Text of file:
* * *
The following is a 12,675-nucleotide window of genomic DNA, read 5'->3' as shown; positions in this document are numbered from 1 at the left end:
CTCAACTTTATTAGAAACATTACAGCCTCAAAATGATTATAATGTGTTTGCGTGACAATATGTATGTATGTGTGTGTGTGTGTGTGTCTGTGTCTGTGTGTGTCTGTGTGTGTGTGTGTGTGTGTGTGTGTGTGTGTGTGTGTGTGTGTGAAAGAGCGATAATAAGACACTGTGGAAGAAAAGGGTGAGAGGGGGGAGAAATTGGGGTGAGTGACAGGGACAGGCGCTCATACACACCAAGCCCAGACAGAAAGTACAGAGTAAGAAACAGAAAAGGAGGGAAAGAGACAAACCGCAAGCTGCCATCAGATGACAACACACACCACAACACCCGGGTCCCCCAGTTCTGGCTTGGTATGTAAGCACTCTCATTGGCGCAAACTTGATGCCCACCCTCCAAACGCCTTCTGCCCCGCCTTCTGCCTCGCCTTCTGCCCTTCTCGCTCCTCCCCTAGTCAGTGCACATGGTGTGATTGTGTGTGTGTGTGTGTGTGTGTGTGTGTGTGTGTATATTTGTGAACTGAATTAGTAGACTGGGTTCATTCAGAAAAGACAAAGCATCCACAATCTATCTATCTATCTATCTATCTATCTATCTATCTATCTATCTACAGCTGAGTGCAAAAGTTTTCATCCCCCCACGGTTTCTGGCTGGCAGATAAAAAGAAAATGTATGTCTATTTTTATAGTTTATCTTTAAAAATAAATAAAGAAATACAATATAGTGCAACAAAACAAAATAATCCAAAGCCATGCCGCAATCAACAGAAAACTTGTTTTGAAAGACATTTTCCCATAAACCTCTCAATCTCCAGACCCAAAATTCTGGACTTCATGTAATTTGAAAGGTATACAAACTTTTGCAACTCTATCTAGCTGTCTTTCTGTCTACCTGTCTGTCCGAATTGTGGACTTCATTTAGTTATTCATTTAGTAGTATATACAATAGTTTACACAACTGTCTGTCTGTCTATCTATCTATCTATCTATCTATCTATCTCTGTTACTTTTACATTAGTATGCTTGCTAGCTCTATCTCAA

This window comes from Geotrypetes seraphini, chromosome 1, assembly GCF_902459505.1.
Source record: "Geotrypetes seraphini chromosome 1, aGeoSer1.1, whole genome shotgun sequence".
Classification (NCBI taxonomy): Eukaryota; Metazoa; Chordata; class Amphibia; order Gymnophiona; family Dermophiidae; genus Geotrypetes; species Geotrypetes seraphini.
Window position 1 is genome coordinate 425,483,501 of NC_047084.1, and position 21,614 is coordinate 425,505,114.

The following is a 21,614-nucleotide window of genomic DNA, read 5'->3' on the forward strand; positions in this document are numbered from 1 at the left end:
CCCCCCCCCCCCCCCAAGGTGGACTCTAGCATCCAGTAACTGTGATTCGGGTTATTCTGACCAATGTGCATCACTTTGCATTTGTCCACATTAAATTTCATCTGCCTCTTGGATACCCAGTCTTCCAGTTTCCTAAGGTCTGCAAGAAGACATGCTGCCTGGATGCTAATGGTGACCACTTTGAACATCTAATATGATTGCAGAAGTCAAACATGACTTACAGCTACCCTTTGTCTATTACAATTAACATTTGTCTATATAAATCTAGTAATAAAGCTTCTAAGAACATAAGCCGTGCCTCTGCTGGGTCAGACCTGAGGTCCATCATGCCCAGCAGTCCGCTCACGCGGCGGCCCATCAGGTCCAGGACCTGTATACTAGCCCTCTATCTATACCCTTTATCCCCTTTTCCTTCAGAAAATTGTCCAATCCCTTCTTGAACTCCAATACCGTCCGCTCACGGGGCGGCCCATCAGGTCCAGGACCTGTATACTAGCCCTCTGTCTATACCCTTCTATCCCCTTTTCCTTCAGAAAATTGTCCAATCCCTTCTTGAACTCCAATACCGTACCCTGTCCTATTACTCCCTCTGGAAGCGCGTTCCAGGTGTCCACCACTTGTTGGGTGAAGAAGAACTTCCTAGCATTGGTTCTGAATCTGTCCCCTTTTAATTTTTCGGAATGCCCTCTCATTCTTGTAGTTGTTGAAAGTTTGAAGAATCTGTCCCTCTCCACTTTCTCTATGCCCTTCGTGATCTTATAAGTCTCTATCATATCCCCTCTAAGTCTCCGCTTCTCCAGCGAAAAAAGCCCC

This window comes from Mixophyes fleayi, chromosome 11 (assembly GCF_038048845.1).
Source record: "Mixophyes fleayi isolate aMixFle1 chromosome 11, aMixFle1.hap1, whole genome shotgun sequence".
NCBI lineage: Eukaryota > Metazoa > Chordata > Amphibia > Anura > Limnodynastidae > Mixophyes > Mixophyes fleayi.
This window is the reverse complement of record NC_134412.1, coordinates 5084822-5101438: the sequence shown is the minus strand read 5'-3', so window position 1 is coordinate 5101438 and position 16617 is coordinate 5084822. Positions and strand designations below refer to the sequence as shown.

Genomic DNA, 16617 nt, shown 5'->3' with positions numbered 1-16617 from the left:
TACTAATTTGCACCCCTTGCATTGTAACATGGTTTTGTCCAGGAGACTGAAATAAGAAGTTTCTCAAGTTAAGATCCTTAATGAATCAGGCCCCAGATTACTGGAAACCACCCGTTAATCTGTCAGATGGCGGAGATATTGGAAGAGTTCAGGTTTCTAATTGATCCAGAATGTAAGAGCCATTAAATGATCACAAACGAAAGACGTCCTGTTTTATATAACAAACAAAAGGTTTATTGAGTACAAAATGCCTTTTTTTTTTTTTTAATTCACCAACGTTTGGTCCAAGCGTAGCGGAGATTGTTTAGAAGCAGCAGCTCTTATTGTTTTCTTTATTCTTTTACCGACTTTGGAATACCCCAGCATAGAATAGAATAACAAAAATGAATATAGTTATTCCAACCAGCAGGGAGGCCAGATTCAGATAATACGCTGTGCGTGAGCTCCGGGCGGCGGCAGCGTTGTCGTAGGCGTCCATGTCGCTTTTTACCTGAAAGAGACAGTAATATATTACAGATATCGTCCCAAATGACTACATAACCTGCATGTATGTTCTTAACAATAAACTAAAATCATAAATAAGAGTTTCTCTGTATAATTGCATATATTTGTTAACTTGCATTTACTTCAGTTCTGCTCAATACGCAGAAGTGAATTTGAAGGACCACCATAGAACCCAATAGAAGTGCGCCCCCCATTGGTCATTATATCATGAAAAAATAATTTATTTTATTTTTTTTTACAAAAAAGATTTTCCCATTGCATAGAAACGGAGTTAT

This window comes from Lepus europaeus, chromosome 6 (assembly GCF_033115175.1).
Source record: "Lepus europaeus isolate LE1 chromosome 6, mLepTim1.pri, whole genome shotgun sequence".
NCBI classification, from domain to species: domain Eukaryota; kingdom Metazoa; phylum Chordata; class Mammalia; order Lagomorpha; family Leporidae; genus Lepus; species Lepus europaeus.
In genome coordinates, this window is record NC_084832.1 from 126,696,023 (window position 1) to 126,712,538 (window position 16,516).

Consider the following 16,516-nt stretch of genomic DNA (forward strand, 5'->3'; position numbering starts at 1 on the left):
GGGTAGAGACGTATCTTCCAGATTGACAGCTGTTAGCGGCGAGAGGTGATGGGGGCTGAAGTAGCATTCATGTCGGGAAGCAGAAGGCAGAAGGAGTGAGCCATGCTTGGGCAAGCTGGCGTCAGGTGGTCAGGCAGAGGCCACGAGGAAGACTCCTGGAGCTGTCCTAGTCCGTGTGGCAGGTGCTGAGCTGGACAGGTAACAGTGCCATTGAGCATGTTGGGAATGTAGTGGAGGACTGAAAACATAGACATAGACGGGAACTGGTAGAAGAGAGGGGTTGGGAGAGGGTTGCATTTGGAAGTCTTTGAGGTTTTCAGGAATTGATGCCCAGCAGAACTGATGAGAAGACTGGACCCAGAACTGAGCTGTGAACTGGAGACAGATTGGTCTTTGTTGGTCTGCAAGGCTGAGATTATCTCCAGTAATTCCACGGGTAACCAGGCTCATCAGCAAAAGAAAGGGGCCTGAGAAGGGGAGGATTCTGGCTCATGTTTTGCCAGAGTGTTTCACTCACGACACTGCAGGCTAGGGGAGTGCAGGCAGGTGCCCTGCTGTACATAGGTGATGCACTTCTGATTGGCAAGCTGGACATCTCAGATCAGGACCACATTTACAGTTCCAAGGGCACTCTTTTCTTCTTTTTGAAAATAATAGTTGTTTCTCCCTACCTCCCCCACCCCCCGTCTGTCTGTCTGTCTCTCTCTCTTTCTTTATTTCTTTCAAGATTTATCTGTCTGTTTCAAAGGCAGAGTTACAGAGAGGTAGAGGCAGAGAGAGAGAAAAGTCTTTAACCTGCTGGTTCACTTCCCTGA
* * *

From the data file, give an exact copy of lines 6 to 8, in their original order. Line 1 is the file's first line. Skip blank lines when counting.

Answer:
Window position 1 is genome coordinate 425,483,501 of NC_047084.1, and position 21,614 is coordinate 425,505,114.

The following is a 21,614-nucleotide window of genomic DNA, read 5'->3' on the forward strand; positions in this document are numbered from 1 at the left end:
CCCCCCCCCCCCCCCAAGGTGGACTCTAGCATCCAGTAACTGTGATTCGGGTTATTCTGACCAATGTGCATCACTTTGCATTTGTCCACATTAAATTTCATCTGCCTCTTGGATACCCAGTCTTCCAGTTTCCTAAGGTCTGCAAGAAGACATGCTGCCTGGATGCTAATGGTGACCACTTTGAACATCTAATATGATTGCAGAAGTCAAACATGACTTACAGCTACCCTTTGTCTATTACAATTAACATTTGTCTATATAAATCTAGTAATAAAGCTTCTAAGAACATAAGCCGTGCCTCTGCTGGGTCAGACCTGAGGTCCATCATGCCCAGCAGTCCGCTCACGCGGCGGCCCATCAGGTCCAGGACCTGTATACTAGCCCTCTATCTATACCCTTTATCCCCTTTTCCTTCAGAAAATTGTCCAATCCCTTCTTGAACTCCAATACCGTCCGCTCACGGGGCGGCCCATCAGGTCCAGGACCTGTATACTAGCCCTCTGTCTATACCCTTCTATCCCCTTTTCCTTCAGAAAATTGTCCAATCCCTTCTTGAACTCCAATACCGTACCCTGTCCTATTACTCCCTCTGGAAGCGCGTTCCAGGTGTCCACCACTTGTTGGGTGAAGAAGAACTTCCTAGCATTGGTTCTGAATCTGTCCCCTTTTAATTTTTCGGAATGCCCTCTCATTCTTGTAGTTGTTGAAAGTTTGAAGAATCTGTCCCTCTCCACTTTCTCTATGCCCTTCGTGATCTTATAAGTCTCTATCATATCCCCTCTAAGTCTCCGCTTCTCCAGCGAAAAAAGCCCC